Hostess, Maker of Twinkies, Ding Dongs, Files for BankruptcyThe world of processed foods is in mourning as Hostess Brands, the maker of Twinkies and Ding Dongs, filed for bankruptcy protection.

Hostess filed for bankruptcy protection on Wednesday after failing to implement business cost reduction initiatives. The company had struggled to rework contracts with its labor force, and rising food prices had further squeezed operating margins. The company, which has assets of approximately $1 billion, also carries a debt load of more than $1.4 billion.

The company has more than 100,000 creditors, with labor unions and pension funds representing company employees serving as its largest segment of unsecured creditors. The Texas-based food manufacturer completed a restructuring three years ago, when Ripplewood Holdings and a group of lenders took control of the company, formerly known as Interstate Bakeries Corp.

Much to the delight of junk food addicts the world over, the company will continue to "operate business as normal" as it moves through bankruptcy court, according to Hostess spokesperson Erik Halvorson. That means consumers will still be able to purchase Drake's Devil Dogs, Nature's Pride breads, Wonder Bread and their beloved Twinkies, among other delicious – though perhaps unhealthful – items.

Unlike many of its competitors, Hostess has had to contend with a largely unionized workforce. Though investors had urged company executives to overhaul spend management and procurement services in an effort to hit cost reduction goals, the hefty costs associated with employees' pension funds and benefits overwhelmed the reorganized company.

The current cost structure at Hostess "is not competitive, primarily due to legacy pension and medical benefit obligations and restrictive work rules," Hostess said in a statement. Hostess chief executive Brian Driscoll added that the company hopes to negotiate with its labor force to bring about a resolution.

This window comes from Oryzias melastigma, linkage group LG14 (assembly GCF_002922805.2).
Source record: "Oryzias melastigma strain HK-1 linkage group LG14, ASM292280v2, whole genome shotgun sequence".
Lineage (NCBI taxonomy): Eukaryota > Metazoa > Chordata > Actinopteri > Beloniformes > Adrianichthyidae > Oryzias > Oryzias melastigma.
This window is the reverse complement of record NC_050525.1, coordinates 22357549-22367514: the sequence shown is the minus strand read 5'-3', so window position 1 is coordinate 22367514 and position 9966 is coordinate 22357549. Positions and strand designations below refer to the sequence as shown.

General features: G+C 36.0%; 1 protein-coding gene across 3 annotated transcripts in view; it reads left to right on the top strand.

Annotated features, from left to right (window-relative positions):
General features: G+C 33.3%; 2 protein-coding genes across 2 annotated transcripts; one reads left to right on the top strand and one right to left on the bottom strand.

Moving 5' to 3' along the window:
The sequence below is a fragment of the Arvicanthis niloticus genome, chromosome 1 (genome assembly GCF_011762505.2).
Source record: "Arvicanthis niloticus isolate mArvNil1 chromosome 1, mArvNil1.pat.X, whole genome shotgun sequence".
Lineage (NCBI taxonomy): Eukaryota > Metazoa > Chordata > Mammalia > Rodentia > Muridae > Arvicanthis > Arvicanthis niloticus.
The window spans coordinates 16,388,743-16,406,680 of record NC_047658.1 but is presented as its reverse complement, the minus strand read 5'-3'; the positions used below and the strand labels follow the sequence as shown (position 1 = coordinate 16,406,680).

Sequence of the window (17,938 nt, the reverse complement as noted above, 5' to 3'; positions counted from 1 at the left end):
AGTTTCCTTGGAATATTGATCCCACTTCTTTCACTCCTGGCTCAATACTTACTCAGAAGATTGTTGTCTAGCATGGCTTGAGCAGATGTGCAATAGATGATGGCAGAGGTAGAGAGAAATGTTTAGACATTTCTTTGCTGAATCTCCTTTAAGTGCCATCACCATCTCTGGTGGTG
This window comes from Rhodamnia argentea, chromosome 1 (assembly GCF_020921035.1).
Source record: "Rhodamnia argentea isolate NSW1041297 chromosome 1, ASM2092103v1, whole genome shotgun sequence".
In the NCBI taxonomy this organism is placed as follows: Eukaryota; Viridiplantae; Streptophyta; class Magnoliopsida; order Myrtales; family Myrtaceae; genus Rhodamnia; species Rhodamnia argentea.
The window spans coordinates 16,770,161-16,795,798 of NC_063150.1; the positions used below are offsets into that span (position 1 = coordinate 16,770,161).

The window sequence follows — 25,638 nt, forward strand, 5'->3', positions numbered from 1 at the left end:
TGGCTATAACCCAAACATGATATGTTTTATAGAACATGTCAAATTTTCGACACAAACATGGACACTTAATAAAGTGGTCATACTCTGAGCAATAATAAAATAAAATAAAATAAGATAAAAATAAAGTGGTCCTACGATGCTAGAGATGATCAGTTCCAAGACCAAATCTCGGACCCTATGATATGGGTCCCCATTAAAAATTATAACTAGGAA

"We remain hopeful that we can reach an agreement that will allow us to amend our labor contracts so that we can emerge from Chapter 11 as a highly competitive company that provides secure jobs for our employees," Driscoll asserted.

The Wall Street Journal reports Hostess received $75 million in financing commitment from a group of lenders, which will enable it to continue churning out its food offerings. Unlike firms struggling to alter supplier contract negotiations, Hostess' woes mirror those of U.S.-based automakers, who witnessed their profits plummet as they doled out a substantial amount of revenue to cover health insurance, pension and other labor costs.

Hostess currently employs a workforce of roughly 19,000 full-time and part-time employees, 83 percent of which are union members. The vast majority of its workers belong to one of two unions, according to the WSJ. The two most represented unions at the foodmaker are the International Brotherhood of Teamsters and the Bakery, Confectionery, Tobacco Workers & Grain Millers International Union.

Before its last bankruptcy filing in September 2004, the company had pursued growth through an aggressive system of mergers and acquisitions. The company has kept prices on its myriad food items relatively high, which stymied its ability to offset higher food and fuel prices onto its customers.

The company, which in 2011 received loans from Silver Point Capital and Monarch Alternative Capital totaling more than $20 million, has a sweeping supply chain and logistics network. In total, Hostess operates 36 bakeries, 565 distribution centers, 570 bakery outlet shops and roughly 5,500 delivery routes.

Hostess is believed to have courted potential buyers in the lead up to its bankruptcy protection filing, according to CNN. Such possible buyers included Kraft Foods, which manufactures a number of food products, Campbell Soup and Pepperidge Farm.

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